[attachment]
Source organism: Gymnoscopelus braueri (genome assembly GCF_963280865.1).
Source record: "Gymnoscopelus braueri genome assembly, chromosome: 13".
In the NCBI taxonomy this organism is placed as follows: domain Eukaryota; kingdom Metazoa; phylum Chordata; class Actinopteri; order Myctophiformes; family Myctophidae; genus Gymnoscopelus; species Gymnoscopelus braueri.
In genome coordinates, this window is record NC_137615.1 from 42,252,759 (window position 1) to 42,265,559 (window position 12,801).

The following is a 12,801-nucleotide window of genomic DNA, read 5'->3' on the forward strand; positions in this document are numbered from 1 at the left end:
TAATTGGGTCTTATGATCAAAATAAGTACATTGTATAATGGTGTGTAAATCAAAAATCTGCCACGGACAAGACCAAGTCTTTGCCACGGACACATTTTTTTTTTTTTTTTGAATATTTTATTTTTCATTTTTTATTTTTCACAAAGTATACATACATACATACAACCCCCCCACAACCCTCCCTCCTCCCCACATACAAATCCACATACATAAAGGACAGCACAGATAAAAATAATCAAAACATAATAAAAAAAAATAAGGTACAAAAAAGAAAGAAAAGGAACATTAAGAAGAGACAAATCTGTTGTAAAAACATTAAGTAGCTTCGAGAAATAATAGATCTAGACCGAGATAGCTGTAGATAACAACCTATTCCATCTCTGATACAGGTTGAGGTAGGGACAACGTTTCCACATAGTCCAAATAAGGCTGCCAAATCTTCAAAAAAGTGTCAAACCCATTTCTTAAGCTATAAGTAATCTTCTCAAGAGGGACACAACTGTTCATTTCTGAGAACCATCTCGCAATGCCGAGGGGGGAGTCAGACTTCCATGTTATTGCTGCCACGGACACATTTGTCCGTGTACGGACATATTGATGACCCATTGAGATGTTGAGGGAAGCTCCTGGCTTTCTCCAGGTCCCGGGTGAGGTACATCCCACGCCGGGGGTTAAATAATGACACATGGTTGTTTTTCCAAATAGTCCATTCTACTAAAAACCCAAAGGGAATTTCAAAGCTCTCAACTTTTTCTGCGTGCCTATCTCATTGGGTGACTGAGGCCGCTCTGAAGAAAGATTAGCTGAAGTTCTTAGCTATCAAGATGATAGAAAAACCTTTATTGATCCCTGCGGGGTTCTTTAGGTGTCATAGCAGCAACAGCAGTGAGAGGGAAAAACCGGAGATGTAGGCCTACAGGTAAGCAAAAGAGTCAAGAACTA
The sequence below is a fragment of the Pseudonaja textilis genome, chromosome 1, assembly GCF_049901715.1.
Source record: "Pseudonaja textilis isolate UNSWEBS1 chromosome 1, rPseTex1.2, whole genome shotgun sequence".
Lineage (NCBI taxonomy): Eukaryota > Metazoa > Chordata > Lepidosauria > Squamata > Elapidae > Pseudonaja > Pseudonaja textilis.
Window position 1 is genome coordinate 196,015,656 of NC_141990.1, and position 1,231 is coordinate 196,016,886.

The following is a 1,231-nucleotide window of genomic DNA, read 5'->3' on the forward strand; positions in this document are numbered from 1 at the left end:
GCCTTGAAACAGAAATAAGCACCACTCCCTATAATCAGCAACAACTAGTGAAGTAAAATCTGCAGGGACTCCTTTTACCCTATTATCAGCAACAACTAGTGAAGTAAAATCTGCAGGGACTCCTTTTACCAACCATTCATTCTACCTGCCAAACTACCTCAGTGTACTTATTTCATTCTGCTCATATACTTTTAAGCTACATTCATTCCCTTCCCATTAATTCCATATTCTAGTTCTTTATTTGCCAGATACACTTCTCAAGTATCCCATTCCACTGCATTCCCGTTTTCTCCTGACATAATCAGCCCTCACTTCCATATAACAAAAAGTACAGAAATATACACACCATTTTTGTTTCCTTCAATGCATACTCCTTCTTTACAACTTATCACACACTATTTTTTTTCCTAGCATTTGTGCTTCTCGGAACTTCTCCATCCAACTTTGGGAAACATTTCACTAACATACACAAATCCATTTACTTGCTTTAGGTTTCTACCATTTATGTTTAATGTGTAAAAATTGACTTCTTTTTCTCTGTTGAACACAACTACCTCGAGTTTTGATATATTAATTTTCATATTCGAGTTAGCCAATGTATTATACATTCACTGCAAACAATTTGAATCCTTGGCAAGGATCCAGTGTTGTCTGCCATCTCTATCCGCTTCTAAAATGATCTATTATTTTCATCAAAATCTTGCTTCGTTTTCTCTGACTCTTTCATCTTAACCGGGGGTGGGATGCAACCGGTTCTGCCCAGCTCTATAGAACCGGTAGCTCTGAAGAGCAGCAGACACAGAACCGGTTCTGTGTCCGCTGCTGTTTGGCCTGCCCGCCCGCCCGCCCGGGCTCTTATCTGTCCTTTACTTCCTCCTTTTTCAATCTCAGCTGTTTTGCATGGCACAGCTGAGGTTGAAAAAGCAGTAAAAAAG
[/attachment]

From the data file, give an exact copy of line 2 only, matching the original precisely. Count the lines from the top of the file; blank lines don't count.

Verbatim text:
Source record: "Gymnoscopelus braueri genome assembly, chromosome: 13".